If you haven’t played the Angry Birds game, you’re missing out. It’s very fun, and rather addictive. That said, it strikes me as the Moby Dick of the modern generation; a tale of an obsession with vengeance so deep that it no longer considers the cost.
From hell’s heart I stab at thee; for hate’s sake I spit my last breath at thee.
Red Breast and I watched as Yellow Wing was flung toward the fortifications; the horror that we had once felt now replaced by a dull, shell-shocked emotional aching.
The canaries had proven during the conflict to be the bravest of us all, or at least the most dedicated. Not content with the momentum imparted by the terrible catapult, Yellow Wing mustered the last of his strength, driving himself with all the velocity he could find faster and harder into the walls protecting the pigs. There was a crashing, a shattering, of wood and glass and stone — and bone — and with that, Yellow Wing was gone. His life had been exchanged for that of the mother pig, helmeted and protected deep in the protective structure with her baby before our attack had begun. Earlier sortees had claimed the life of her husband and torn down the walls that were to keep them safe.
And now, it was but Red Breast and I, and the piglet that remained alive in the shattered ruins, protected now not by the walls that had been erected to keep him safe, but by the debris that had fallen during the attack, landing in such a way not to crush him but to shelter him.
The two of us, and a baby pig. Our leaders would say that it was only fair; the life of their young in exchange for ours, the eggs that they had stolen from us that had launched this conflict. But the truth was, it had long since stopped being about the eggs, we had paid a far higher price in our own eggs than they ever had taken from us. My own beloved had dropped three of our eggs, three of our unborn children, on the pigs, using them to knock down walls, to kill our porcine foes, before she finally sacrificed herself bringing down a fort. Dulce et decorum est pro patria mori.
The general said that she chose to give her life because she thought it was the only way to take down the wall. I suspect she could no longer go own killing her own children for the sake of this war; a war she, like so many of us, fought not out of belief in the cause but purely out of loyalty.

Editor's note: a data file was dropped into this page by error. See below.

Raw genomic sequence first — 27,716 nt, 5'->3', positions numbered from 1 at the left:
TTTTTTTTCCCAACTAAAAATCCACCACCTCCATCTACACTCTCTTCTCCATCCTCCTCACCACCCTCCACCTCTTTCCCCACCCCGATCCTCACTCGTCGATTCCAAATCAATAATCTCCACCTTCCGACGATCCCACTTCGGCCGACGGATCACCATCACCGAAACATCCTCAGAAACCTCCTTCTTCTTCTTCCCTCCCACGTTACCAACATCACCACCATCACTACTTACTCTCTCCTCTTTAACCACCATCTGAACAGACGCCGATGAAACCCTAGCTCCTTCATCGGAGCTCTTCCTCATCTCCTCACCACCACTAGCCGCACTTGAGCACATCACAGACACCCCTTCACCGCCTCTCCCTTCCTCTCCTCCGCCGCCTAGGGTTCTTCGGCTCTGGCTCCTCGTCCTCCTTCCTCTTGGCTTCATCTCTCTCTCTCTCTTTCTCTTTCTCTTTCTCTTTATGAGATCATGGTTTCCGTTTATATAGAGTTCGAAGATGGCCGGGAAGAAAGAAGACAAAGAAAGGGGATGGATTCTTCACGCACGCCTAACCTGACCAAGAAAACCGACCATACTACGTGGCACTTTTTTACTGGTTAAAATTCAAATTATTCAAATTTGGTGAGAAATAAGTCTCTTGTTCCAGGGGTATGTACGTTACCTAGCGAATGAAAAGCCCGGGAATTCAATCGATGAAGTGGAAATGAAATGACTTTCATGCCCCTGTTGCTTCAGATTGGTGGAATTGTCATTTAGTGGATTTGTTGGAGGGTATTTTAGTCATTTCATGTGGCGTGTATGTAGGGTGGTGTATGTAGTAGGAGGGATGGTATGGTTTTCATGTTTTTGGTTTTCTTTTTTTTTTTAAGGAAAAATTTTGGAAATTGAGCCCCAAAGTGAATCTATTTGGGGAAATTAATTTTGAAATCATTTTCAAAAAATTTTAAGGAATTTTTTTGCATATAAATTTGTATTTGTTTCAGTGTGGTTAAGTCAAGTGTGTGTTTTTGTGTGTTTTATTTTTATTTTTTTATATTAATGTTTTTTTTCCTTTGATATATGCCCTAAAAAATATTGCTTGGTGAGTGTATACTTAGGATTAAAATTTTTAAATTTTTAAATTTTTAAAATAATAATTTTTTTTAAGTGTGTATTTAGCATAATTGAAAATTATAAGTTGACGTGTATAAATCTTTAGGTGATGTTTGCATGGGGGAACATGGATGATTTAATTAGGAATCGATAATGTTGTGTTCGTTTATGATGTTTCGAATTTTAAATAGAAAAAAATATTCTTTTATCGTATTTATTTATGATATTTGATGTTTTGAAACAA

This was no longer a war.
This was genocide.
The pigs’ initial attack had been repaid in their blood and our own a hundred times over, and yet still we persisted. The pigs had stopped fighting back, and had turned purely to defense, and yet still we persisted. We killed, and continued to kill, and died in the process. Our generals sent teams that were poorly equipped for the tasks they were given; blue birds died en masse bringing down walls that would have been simple for one blackbird to take down. But the generals didn’t care; they were far more interested in haste, in fighting a war on a hundred fronts than they were in our lives. If they could have shed enough of our own blood to drown our enemies in it, they would have, and gleefully. They would not be content until either all of the pigs were dead, or until we were.
“We die,” Red Breast repeated in empty monotone, as he climbed into the dreadful catapult himself. He launched himself toward the rubble, and toward the piglet hidden inside.
I heard the sick thud and snap of his neck breaking as he hit the wall, splintering it with the force of impact.
As the dust settled, I surveyed the results. The piglet was still alive. Red Breast was dead.
But with his death, he had shattered the last of the debris that protected the baby pig, leaving him exposed.
A child. An orphan. An innocent. A child, not unlike the eggs that had been stolen to start this conflict.
My squadron was eliminated. It was only me. I could leave. Go home. I’d lost my beloved, our children, but I could go home with my life. And in doing so, refuse to take the life of the innocent child before me.
I loaded myself into the catapult.
“Aye, we die.
“But we take pigs with us.”
Football season is upon us.
That glorious time of year when I find myself making a special effort to pay attention to the sports section of the Sunday paper so I don’t look like an idiot when I go through the security gate at work.
See, on the front of my car, I have an Ole Miss license plate. I have this because I am an alumnus of the University of Mississippi. I spent four years there, and earned my degree there. I thus have some degree of fondness and loyalty for the university, from which I graduated.
As you probably know, the university from which I graduated, like many universities, has a football team. Granted, this is true more some years than others, but even so. However, the tag on the front of my car is there because of my connection with the academic institution from which I graduated, not for the athletic department thereof.